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Local mystery writer provides insights into Cherokee culture

As the wife of our local Episcopal priest, I have opportunities to meet some very interesting people who visit St. Patrick’s Episcopal Church. On one particular Sunday, I noticed a rather quiet, unassuming couple sitting at the back of the church before the service began. They introduced themselves as Sara and Eddie Hoklotubbe. They had recently moved to Pagosa Springs from Oklahoma. I learned that Eddie is retired and Sara is a writer. I mentioned that Pagosa Springs is famous for attracting people with creative instincts and welcomed them to our parish. I told them that I hoped we would see them again soon, and in fact, I have seen them almost every Sunday since, always early, always quietly listening to the choir warm up for the morning worship. Since our first encounter, I have learned that Sara does not write as a hobby. Indeed, she is a published mystery writer whose second novel recently has been released by the University of Arizona Press.

Like so many others who have moved to Pagosa Springs, she and her husband drove through the area and realized they had found their next homesite.

“The mountains provide the perfect vistas for my writing,” says Hoklotubbe. She can see Pagosa Peak and Coyote Hill from her office window while she works on her third book. She hopes to have it finished before the end of the year, unless of course, she gets too distracted with golfing and fishing.

Sara is a Cherokee citizen and sets her mysteries in northeastern Oklahoma where she grew up. She says she gets her storytelling skills from her father who could tell the biggest fish story in Delaware County, and her love of Cherokee culture from her Cherokee grandmother. Both are reflected in her books. “While the Cherokee Nation is easily discernible on a map,” says Sara, “the cultural boundaries are blurred by the eclectic melting-pot of people who live within it. In my novels, I have tried to reflect the diversity of inhabitants — tribal people, Anglos, a mixture of both – and the conflict it breeds.”

Her first novel,” Deception on all Accounts” (University of Arizona Press) introduces her main character, Sadie Walela, who is the daughter of a Cherokee father and Anglo mother. Sara artfully inserts phrases of the Cherokee language in the dialogue in a context that allows the reader to not only understand the meaning of the words but better experience Sadie’s world. She depicts Sadie as a lovely, intelligent young woman, who like many women wants to establish a career. Sadie is hoping to get ahead in the banking world, but faces the difficulties of racial and gender prejudice as she works her way up the ladder of success. As a result of poor judgment, Sadie becomes a victim of a bank robbery that results in the murder of a fellow bank employee. The book is filled with intrigue, romance, humor, and wonderful insights into Cherokee culture, while drawing the reader into the atmosphere and personalities of the small Oklahoma town.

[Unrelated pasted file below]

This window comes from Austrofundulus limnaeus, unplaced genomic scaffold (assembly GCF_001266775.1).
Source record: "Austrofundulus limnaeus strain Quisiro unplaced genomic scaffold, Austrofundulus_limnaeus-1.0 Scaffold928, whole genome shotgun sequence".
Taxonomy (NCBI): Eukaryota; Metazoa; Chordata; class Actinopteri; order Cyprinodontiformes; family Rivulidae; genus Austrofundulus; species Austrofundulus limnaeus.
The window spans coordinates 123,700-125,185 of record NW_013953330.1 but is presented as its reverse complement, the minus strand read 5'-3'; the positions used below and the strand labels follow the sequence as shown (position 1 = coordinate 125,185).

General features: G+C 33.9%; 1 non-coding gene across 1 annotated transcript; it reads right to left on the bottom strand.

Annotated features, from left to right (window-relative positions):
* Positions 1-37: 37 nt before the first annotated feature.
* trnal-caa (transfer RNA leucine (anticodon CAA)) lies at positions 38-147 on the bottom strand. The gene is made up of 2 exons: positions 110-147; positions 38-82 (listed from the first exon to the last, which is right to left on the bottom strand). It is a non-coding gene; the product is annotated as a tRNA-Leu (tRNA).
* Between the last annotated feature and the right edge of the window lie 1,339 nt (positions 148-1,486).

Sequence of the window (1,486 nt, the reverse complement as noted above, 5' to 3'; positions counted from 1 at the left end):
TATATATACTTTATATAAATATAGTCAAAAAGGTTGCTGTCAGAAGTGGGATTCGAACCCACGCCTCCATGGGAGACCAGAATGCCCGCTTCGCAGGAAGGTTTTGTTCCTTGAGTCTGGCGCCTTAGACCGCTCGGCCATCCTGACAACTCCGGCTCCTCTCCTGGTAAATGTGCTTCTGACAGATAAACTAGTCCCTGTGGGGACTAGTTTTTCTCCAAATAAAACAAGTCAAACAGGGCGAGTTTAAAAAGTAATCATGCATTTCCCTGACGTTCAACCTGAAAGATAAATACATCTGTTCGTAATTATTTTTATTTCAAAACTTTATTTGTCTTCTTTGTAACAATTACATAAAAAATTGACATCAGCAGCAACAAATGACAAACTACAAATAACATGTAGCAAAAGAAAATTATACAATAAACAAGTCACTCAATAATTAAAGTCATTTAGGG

“The American Café,” A Sadie Walela Mystery, (the University of Arizona Press), Sara’s second book, was officially released on April 14 after making its debut at both the Tucson Festival of Books and the Left Coast Crime mystery convention in Santa Fe in March.. In this sequel, Sadie has given up on the banking world and has decided to follow her heart’s desire to own her own restaurant. Nothing comes easily to Sadie and she quickly discovers that being a restaurant owner is far more complicated than she ever imagined. Before officially reopening the cafe under her new ownership, Sadie is anxious to meet with the former owner to discuss the history of the day to day operations. But just before the meeting is to take place, the former owner is murdered. As Sadie becomes entangled in this unexpected turn of events, she becomes acquainted with the victim’s sister who quickly steps in to help Sadie get the restaurant up and running. Little by little, the victim’s family secrets come to light as Sadie helps unravel the mystery behind the murder.

Sara’s books have received praise from high places. The award-winning author, Margaret Coel, describes Sara as a “gifted storyteller” and ”The American Café “ as “compassionate and wonderful.”

Library Journal says The American Cafe “has great characters” and is “a good pick for Tony Hillerman fans.”

Certainly, Pagosa Springs has more than its share of interesting people to meet and know. Often these people are the most unassuming folks imaginable with the most wonderful stories to tell. Sara will read excerpts from “The American Café “at the Wild Spirit Gallery on May 7 at 6 p.m. I hope others will attend this reading and discover the wonderful world of Sadie Walela and her talented creator, Sara Sue Hoklotubbe.

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